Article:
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Gary Coleman's ex-wife says she still had relationship with former star

Published May 8, 2012 7:54 am

Courts • The late actor's CEO is challenging Shannon Price's claim to the estate.
This is an archived article that was published on sltrib.com in 2012, and information in the article may be outdated. It is provided only for personal research purposes and may not be reprinted.

Provo • A Monday court hearing on the estate of the late Gary Coleman included testimony from a neighbor that the relationship between Coleman and ex-wife Shannon Price was far from the fairy-tale romance painted by Price.

Audra Wright, who lived across the street from the Santaquin home that Coleman and Price shared, told a 4th District Court judge that Price frequently complained about marital fights, financial woes and a lack of sex in the relationship.

"[Price] said she was staying with Gary [after their divorce] to further her own acting and modeling career," Wright testified.

Price and Anna Gray, who was CEO of Coleman's corporation, are facing off in court over control of Coleman's estate. Gray, who is representing herself, maintains that a 2005 will written by Coleman gives her control. She declined to speak with reporters after the hearing.

Mitchell Maughan, who is representing Price, said the case is not so much about a fortune than the disposition of Coleman's ashes and the future rights to his name and other intellectual property issues.

"He was not a zillionaire," Maughan said.

Wright's testimony stood in contrast to that of Price and others who testified that the "Diff'rent Strokes" star and Price were a couple who, despite their ups and downs, were madly in love.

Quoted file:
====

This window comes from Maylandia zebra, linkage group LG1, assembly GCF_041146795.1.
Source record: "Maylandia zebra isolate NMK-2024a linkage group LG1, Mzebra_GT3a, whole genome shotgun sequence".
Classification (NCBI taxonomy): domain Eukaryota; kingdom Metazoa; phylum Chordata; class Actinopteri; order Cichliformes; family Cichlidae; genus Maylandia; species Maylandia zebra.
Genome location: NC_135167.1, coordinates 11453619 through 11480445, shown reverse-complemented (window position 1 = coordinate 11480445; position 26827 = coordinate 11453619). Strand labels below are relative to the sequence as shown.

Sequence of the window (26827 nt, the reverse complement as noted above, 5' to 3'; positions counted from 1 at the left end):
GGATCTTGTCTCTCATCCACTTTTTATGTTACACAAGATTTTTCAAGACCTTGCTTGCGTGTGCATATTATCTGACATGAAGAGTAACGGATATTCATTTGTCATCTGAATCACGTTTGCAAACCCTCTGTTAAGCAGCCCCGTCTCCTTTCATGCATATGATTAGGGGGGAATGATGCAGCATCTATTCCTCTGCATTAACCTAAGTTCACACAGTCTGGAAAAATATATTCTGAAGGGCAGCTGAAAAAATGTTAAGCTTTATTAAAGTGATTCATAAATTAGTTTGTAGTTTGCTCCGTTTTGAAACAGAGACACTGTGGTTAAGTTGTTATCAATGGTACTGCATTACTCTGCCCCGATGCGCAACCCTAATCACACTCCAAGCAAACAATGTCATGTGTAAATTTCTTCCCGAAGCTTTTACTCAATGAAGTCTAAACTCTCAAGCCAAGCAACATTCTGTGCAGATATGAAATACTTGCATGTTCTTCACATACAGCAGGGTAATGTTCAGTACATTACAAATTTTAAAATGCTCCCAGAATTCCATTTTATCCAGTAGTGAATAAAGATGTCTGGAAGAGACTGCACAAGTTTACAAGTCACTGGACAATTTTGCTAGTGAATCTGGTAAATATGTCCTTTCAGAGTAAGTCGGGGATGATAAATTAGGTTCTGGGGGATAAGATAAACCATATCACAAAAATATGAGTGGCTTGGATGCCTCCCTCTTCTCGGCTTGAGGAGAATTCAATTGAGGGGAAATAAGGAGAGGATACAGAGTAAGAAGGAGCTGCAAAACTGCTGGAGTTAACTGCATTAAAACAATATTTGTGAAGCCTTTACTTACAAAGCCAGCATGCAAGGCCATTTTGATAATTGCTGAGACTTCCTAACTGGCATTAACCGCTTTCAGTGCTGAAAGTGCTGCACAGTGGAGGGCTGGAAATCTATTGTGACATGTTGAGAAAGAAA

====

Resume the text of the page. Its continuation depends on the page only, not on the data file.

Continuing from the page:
"We decided that we couldn't be without each other," Price said, explaining why she moved back in with Coleman after they were secretly divorced in August 2008.

Price said she and Coleman never considered remarrying for the same reason they kept the divorce secret: They didn't want the publicity.

"He didn't want to have to explain [the divorce] to the public or the media," Price testified. "He did not like the media. We wanted to keep our lives private."

Sheila Ericson said she met the couple in 2007, when she became Coleman's agent. She said Coleman always referred to Price as his wife, even at a February 2010 business meeting, where Coleman said he would not do an animated pilot without Price as a co-star.

On a recording of the meeting between Coleman, Ericson and the producers, Coleman said he wanted to take some food home from the restaurant "for my wife."

Jared Hale, manager of the Chase Bank branch in Spanish Fork, testified that the couple maintained joint bank accounts, and acted like husband and wife when they came in. He said Coleman proclaimed Price "the light of my life."

Lee Johnson, who prepared Coleman's and Price's income taxes, said Coleman introduced Price as his wife in 2007, and their taxes were filed as a married couple until Coleman died. She said Coleman never said they were divorced.

Wright, however, said Price shared the fact that they were divorced within two weeks of the 2008 decree. And, she said Price was abusive to Coleman. In one instance, Price made Coleman come over to show bruising around his eye.

" She said, 'Did you ever see a black guy with a black eye?'" Wright recalled. "She called Gary over and said 'Show her your black eye.' "

Instead of holding hands, Price would grab Coleman by the wrist and pull him along, Wright said. "I think that made him look like a child."

And she said Price would come over to show her injuries Coleman inflicted on her, including a scratch on her left breast.

Wright said whenever she went into Coleman's house, it was a mess, with clothes piled up and carpeting coming off the steps. And Coleman and Price had separate bedrooms.

Gray pounced on Price's admission that after the divorce, her name was taken off the deed to their home because she didn't want the financial liability.

"It was y'all's home and y'all made the payments, but you thought that Gary should be liable for it?" Gray asked.

Price said Coleman bought the home before their marriage, and he was financially liable for it. Price also told the court that, as a condition of the divorce, she had to take her name off the house deed.

When Price introduced a 2009 Valentine card she gave Coleman as proof of their loving relationship, Gray pressed her for evidence that Coleman reciprocated that affection. Price said Coleman had given her notes and bought her presents, but she didn't have any available to show the court.

Nor did Price have receipts to show that the mortgage payments came from their joint bank account.

The hearing resumes at 9 a.m. Tuesday.

dmeyers@sltrib.com

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